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The UAE’s rich history is rooted in trade and tied to Islam, which came to the region in AD 630. The Emirates’ location between Europe and the Far East attracted merchants from India and China and was prized by Europeans, particularly the Portuguese, Dutch and British.
While Europeans sought control of the coasts, inland, the Bedouin made the sandy deserts of Abu Dhabi and Dubai their home. The town of Abu Dhabi became an important centre.
In the 19th century, the British signed a series of agreements with individual Emirates that resulted in an area known as “The Trucial States.” The Emirates agreed not to cede any territory except to the United Kingdom and to refrain from engagement with any foreign government other than the United Kingdom without prior consent from the British. In return, the British promised to protect the coast from all aggression by sea and to provide assistance in the event of an attack by land.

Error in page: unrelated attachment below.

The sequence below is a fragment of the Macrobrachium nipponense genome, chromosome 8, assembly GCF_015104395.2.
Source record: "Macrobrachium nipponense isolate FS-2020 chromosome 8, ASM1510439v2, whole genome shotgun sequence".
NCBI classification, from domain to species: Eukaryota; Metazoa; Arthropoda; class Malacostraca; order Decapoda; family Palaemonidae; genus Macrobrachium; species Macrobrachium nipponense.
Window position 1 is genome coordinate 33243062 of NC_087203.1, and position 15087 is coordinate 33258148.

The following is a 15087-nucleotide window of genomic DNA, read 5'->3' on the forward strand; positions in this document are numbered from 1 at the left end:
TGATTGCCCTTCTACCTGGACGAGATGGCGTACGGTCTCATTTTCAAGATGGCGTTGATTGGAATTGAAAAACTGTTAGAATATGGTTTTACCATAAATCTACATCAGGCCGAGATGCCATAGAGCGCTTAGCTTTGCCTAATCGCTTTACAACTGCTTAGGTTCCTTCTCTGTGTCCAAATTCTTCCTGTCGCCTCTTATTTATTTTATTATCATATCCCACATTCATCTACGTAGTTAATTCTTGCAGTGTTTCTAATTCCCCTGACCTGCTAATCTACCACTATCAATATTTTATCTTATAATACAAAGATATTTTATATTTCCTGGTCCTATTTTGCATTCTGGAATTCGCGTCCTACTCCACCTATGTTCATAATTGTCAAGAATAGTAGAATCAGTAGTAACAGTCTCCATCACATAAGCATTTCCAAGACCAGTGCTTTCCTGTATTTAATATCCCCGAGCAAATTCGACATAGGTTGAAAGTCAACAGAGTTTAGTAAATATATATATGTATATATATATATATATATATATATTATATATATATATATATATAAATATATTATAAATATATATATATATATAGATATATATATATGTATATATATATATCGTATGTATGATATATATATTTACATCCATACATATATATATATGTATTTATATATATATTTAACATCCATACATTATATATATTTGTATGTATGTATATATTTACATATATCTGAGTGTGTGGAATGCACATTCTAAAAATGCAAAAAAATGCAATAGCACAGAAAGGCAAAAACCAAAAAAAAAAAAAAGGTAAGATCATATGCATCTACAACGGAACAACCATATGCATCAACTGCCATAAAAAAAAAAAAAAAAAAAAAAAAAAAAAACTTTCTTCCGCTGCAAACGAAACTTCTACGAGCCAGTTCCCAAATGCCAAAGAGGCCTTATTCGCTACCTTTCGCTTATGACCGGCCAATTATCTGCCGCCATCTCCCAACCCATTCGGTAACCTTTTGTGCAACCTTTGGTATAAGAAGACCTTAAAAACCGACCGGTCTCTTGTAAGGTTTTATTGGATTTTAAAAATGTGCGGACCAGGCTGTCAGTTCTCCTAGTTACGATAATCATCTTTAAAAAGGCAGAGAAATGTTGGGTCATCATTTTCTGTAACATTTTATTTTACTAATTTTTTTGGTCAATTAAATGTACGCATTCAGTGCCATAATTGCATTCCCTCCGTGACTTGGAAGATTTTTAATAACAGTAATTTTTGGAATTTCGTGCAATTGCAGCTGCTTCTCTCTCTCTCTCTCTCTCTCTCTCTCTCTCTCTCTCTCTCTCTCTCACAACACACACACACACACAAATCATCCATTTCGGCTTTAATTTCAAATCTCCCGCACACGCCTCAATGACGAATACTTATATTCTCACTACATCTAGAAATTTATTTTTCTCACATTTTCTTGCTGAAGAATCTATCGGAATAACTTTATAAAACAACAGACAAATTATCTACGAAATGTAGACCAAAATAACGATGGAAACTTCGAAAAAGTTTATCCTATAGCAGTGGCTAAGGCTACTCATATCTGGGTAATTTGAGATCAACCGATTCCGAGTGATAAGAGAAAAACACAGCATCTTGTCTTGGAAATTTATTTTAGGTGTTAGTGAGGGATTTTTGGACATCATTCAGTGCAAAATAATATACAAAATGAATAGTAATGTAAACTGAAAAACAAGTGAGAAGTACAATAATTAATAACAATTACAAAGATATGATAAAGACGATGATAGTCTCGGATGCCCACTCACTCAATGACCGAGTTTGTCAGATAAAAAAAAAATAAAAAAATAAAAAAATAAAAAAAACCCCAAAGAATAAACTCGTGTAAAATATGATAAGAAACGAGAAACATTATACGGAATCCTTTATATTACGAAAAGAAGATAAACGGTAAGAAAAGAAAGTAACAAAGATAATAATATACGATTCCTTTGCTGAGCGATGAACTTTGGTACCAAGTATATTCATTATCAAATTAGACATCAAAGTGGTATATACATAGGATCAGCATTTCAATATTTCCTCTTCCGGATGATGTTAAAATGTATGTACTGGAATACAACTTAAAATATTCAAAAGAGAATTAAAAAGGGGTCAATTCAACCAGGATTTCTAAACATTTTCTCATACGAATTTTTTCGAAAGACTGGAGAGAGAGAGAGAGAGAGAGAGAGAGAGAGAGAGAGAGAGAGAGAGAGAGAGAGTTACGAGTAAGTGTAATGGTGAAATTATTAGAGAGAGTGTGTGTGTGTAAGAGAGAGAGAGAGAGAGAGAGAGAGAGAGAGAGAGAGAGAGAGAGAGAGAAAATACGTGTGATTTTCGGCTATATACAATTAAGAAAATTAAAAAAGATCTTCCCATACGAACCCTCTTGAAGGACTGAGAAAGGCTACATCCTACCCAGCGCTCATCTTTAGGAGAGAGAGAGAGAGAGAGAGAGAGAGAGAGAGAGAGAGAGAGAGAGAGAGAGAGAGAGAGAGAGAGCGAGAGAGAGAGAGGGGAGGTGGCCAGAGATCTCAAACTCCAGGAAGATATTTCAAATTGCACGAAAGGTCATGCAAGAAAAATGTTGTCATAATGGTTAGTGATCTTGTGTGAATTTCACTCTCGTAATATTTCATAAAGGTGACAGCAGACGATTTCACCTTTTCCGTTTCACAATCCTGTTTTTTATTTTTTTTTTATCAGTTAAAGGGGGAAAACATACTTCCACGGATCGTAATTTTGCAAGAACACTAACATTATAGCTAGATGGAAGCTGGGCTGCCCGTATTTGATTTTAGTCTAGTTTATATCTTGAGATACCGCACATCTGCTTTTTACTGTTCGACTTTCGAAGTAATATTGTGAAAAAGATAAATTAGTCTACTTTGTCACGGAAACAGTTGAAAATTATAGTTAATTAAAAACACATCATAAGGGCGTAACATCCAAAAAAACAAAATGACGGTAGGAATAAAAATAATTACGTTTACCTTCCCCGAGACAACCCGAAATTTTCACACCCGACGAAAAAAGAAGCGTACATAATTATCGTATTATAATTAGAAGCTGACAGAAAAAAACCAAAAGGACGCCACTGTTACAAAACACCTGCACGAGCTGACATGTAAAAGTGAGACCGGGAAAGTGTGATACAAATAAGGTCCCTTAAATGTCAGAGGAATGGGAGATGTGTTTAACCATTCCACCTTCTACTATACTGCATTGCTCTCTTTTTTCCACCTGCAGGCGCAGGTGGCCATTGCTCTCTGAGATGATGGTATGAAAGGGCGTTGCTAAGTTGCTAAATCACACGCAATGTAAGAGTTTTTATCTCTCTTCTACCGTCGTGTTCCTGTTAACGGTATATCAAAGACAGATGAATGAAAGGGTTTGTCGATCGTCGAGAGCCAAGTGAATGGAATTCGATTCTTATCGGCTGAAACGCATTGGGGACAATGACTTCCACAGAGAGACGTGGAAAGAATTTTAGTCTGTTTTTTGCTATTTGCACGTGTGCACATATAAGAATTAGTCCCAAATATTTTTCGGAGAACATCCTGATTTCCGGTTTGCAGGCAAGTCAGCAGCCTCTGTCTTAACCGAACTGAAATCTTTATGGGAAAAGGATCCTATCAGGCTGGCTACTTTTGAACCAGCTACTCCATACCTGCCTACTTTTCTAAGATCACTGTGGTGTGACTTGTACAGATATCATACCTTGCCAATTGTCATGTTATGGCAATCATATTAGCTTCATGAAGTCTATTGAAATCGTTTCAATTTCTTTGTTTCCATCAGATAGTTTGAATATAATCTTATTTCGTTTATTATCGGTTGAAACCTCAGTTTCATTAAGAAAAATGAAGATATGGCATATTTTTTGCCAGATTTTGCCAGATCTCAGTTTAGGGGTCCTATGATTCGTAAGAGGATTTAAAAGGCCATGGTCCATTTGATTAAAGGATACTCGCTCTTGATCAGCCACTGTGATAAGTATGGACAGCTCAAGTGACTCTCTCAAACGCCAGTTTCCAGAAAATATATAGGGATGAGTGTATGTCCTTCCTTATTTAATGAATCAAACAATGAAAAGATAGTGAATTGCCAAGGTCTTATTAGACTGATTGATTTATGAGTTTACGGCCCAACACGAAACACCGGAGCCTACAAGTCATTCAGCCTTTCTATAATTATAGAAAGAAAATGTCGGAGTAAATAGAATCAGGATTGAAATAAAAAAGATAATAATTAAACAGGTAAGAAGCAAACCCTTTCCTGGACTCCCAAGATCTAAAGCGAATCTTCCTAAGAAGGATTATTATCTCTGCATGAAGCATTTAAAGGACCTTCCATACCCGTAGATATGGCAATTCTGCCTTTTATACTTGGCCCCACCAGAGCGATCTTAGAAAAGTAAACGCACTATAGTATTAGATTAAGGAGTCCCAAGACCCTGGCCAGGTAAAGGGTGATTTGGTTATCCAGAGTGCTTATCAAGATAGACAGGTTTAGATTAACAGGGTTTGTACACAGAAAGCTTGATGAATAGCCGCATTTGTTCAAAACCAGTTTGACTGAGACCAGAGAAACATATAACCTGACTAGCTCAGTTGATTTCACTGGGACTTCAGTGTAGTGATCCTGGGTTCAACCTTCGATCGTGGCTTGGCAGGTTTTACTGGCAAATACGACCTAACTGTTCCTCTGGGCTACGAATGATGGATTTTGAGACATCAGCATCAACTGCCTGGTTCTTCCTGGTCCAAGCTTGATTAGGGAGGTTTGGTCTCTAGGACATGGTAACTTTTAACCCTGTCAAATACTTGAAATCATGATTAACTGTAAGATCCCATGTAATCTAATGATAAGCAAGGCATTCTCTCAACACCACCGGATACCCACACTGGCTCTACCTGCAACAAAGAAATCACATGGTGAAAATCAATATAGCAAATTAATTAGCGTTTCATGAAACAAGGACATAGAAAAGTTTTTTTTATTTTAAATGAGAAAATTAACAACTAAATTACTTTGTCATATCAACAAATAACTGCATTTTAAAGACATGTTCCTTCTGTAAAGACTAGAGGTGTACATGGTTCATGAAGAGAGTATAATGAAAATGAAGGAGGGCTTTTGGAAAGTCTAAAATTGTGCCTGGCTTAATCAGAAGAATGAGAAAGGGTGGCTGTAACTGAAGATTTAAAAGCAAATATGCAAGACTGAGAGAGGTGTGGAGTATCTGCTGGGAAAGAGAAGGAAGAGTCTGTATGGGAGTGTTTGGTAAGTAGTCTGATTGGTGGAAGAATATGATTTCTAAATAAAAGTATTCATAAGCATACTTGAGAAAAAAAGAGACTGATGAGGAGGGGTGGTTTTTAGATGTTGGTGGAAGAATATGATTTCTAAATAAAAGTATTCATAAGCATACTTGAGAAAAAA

The pearling industry thrived in the 19th and early 20th centuries, providing income and employment to the people of the Gulf. Many inhabitants were semi-nomadic, pearling in the summer and tending date gardens in the winter. But the economic depression of the late 1920s and early 1930s coupled with the Japanese invention of the cultured pearl irreparably damaged the pearling industry.
In the early 1930s, the first oil company teams conducted geological surveys in the UAE. Almost thirty short years later, in 1962, the first cargo of crude oil was exported from Abu Dhabi. With the economy steadily progressing, HH Sheikh Zayed bin Sultan Al Nahyan was chosen as the Ruler of Abu Dhabi in 1966. Under Sheikh Zayed, the steady oil revenues resulted in an infrastructure overhaul with the construction of schools, housing, hospitals and roads throughout Abu Dhabi.